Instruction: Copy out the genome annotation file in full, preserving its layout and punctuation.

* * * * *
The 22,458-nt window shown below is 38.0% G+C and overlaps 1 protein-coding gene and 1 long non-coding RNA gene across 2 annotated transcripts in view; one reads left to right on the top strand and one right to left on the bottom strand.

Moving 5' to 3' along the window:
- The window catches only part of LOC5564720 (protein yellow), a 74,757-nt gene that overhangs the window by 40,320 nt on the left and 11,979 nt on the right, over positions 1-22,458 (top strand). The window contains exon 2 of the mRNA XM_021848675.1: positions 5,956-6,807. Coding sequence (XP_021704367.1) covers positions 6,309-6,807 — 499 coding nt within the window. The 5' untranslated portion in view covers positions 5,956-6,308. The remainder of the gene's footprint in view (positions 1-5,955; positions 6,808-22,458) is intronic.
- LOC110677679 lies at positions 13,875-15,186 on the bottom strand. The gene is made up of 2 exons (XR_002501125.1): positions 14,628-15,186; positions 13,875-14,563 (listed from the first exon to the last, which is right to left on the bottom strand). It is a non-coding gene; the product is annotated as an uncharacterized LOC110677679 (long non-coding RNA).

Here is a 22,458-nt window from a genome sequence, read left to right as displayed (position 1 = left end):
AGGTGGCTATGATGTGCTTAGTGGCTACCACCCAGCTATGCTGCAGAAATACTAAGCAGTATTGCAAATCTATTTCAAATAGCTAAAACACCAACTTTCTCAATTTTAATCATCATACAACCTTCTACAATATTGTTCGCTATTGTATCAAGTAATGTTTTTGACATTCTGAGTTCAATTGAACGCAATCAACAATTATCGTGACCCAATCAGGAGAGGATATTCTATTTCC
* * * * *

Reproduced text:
The 22,458-nt window shown below is 38.0% G+C and overlaps 1 protein-coding gene and 1 long non-coding RNA gene across 2 annotated transcripts in view; one reads left to right on the top strand and one right to left on the bottom strand.

Moving 5' to 3' along the window:
- The window catches only part of LOC5564720 (protein yellow), a 74,757-nt gene that overhangs the window by 40,320 nt on the left and 11,979 nt on the right, over positions 1-22,458 (top strand). The window contains exon 2 of the mRNA XM_021848675.1: positions 5,956-6,807. Coding sequence (XP_021704367.1) covers positions 6,309-6,807 — 499 coding nt within the window. The 5' untranslated portion in view covers positions 5,956-6,308. The remainder of the gene's footprint in view (positions 1-5,955; positions 6,808-22,458) is intronic.
- LOC110677679 lies at positions 13,875-15,186 on the bottom strand. The gene is made up of 2 exons (XR_002501125.1): positions 14,628-15,186; positions 13,875-14,563 (listed from the first exon to the last, which is right to left on the bottom strand). It is a non-coding gene; the product is annotated as an uncharacterized LOC110677679 (long non-coding RNA).

Here is a 22,458-nt window from a genome sequence, read left to right as displayed (position 1 = left end):
AGGTGGCTATGATGTGCTTAGTGGCTACCACCCAGCTATGCTGCAGAAATACTAAGCAGTATTGCAAATCTATTTCAAATAGCTAAAACACCAACTTTCTCAATTTTAATCATCATACAACCTTCTACAATATTGTTCGCTATTGTATCAAGTAATGTTTTTGACATTCTGAGTTCAATTGAACGCAATCAACAATTATCGTGACCCAATCAGGAGAGGATATTCTATTTCC